"No, it's something that if they think they can gain something out of practice, then they can come in and watch it," he said. "They've got to obviously stay in the stands and follow the rules, but they can come in and sit and watch the practice. If I was fighting for a spot, pretty good chance I'd be sitting in those stands."
Just for kicks
On a day with no tackling, perhaps it shouldn't come as a surprise that a kicker stole the show.
Freshman Rafael Gaglianone went 5-for-5 on field goal attempts during the morning session, converting from 21, 21, 39, 44 and 49 yards. The attempt from 49 cleared with plenty of room to spare.
Gaglianone is competing with junior Jack Russell of Waunakee and Andrew Endicott for place-kicking duties. Russell and Endicott each went 3-for-3 on field goals in the afternoon session.
"He hit them all and he was very confident," Andersen said of Gaglianone, a 5-foot-11, 231-pounder who is originally from Sao Paulo, Brazil, and attended Baylor High School in Chattanooga, Tennessee, as an exchange student.
"The ball came off his leg like we thought it would, like when we recruited him, what we saw on film, which is very encouraging. It's going to be fun to watch that continue to develop."
Andersen had an interesting conversation with Gaglianone before his attempts.
"I challenged him today," Andersen said. "He said, 'Don't worry, Coach, I'll make them all.' I like it."
Another freshman who made a good first impression on Andersen was wide receiver George Rushing, who was a standout in the morning session.
The 6-1, 190-pound Rushing is one of three true freshman wide receivers -- Krenwick Sanders and Natrell Jamerson are the others -- who will be pushed in camp to contribute at a position lacking in depth and star power.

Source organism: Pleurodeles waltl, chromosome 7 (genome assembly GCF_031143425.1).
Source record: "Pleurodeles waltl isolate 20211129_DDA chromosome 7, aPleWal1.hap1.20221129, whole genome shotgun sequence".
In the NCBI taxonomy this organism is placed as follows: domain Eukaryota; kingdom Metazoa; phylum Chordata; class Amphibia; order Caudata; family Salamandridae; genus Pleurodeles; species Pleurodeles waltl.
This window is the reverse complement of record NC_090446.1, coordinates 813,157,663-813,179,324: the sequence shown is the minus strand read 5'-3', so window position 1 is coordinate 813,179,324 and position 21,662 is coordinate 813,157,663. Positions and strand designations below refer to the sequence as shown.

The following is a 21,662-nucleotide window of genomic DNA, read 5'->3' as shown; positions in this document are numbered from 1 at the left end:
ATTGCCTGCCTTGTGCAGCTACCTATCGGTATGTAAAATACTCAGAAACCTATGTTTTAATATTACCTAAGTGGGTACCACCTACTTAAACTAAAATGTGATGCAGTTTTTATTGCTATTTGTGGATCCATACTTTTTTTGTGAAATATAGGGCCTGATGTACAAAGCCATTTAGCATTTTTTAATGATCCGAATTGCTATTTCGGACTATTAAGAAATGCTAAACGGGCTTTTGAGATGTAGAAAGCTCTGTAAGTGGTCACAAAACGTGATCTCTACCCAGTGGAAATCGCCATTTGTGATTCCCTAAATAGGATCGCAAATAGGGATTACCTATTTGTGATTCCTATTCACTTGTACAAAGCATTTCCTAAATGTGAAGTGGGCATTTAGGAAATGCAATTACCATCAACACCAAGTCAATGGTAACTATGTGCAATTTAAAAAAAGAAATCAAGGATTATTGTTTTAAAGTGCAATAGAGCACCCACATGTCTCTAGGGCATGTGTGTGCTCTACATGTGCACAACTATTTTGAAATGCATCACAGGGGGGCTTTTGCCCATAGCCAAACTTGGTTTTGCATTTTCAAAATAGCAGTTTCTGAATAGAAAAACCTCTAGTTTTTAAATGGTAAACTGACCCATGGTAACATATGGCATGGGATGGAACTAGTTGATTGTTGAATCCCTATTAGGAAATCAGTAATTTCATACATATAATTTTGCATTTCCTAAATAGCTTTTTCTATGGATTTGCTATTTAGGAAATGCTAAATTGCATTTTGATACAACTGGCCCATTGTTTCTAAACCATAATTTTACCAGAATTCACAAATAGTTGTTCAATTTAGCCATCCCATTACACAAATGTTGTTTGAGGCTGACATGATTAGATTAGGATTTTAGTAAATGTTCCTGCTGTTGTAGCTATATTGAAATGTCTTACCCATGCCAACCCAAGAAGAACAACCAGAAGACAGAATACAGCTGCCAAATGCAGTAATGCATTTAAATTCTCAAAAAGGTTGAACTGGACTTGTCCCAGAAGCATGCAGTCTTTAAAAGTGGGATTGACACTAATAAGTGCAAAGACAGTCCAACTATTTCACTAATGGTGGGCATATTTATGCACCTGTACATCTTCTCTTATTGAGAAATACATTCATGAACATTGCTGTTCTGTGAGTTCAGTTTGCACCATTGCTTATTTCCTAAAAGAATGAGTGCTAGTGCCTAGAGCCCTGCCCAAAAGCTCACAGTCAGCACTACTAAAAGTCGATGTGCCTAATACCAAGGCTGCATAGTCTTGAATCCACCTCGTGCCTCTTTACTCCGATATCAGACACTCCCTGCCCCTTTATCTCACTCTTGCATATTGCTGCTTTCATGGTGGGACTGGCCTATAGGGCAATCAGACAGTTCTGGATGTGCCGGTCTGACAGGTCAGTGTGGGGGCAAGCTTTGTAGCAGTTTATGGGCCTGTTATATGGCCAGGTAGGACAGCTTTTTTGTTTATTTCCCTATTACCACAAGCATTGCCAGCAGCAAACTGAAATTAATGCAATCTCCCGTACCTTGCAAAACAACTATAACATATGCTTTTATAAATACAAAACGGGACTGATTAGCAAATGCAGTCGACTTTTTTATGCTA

"George made some nice catches, did some nice things, caught some contested balls, which was nice to see," Andersen said. "And he ground through the whole practice and didn't show any signs of fading at all, which was good to see some mental toughness out of him, too."
Junior college transfer Serge Trezy has yet to join the team.
Trezy, who is listed as a safety but may be better suited for cornerback because of his speed, has yet to be cleared academically.
"Still in the process," Andersen said of Trezy, who played two seasons at Eastern Arizona College and attended classes there this summer. "We should know for sure in the next couple of days. He's got himself in position, from what we understand at this point, to have everything done (that) we've asked him to do academically. Now, it's just got to get through the process of seeing where it all sits."
Andersen said he wasn't sure when Trezy would arrive. It's possible he could redshirt this season.
"If he's going to be here, the agreement was at the very beginning when we recruited him, if he was going to be here, he was going to get here very early in camp, if not he would use this as his redshirt year and join us in January," Andersen said. "That was the plan all the way through, but we're still hoping it'll be this year. Because obviously we'd like to have him here whether he plays or redshirts, we would like to have him here going to school for the semester."